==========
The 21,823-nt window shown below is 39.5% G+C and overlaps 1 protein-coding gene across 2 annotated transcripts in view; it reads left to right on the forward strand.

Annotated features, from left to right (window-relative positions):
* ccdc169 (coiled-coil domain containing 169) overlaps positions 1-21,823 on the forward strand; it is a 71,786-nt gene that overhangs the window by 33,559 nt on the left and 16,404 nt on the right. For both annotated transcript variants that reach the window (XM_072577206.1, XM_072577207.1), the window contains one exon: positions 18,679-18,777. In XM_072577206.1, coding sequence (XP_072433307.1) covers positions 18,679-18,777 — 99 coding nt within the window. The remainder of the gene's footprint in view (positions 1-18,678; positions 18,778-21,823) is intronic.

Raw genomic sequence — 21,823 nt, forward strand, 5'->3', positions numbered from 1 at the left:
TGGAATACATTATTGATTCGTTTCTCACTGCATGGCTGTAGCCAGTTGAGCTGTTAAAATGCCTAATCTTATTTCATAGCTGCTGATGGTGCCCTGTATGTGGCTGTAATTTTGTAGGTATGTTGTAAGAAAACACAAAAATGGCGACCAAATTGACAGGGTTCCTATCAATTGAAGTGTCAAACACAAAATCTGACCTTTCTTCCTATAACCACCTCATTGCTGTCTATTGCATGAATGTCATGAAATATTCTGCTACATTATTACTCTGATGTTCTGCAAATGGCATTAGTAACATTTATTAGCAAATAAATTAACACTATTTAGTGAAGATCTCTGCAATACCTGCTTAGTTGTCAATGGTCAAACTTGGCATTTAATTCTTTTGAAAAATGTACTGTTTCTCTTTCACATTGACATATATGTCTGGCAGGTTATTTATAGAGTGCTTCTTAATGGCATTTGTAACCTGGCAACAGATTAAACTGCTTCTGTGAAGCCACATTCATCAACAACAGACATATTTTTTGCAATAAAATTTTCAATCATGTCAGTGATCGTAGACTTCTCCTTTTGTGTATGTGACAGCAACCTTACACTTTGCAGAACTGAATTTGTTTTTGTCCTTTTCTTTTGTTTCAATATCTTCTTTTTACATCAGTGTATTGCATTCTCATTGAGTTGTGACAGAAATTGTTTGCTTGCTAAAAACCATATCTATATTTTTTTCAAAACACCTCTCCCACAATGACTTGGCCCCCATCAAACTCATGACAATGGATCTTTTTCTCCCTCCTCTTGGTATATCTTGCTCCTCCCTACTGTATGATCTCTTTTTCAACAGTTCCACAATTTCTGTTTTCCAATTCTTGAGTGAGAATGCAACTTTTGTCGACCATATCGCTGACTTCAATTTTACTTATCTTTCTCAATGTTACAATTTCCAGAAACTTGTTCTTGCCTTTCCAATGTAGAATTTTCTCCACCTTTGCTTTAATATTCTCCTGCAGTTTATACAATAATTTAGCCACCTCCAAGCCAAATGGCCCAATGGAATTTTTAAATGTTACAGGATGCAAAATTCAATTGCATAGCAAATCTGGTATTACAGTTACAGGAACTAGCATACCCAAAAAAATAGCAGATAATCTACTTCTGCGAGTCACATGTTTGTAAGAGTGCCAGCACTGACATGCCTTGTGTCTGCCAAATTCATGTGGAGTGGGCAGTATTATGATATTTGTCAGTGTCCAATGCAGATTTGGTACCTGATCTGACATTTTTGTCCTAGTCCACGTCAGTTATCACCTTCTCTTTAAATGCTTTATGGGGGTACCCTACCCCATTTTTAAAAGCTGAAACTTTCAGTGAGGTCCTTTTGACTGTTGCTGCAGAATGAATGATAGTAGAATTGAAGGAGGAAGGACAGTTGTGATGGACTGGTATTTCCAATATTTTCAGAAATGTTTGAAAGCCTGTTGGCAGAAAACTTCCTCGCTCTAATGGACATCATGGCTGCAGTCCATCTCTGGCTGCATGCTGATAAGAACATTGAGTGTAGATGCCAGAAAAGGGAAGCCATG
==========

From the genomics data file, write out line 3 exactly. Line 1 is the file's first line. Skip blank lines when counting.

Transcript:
* ccdc169 (coiled-coil domain containing 169) overlaps positions 1-21,823 on the forward strand; it is a 71,786-nt gene that overhangs the window by 33,559 nt on the left and 16,404 nt on the right. For both annotated transcript variants that reach the window (XM_072577206.1, XM_072577207.1), the window contains one exon: positions 18,679-18,777. In XM_072577206.1, coding sequence (XP_072433307.1) covers positions 18,679-18,777 — 99 coding nt within the window. The remainder of the gene's footprint in view (positions 1-18,678; positions 18,778-21,823) is intronic.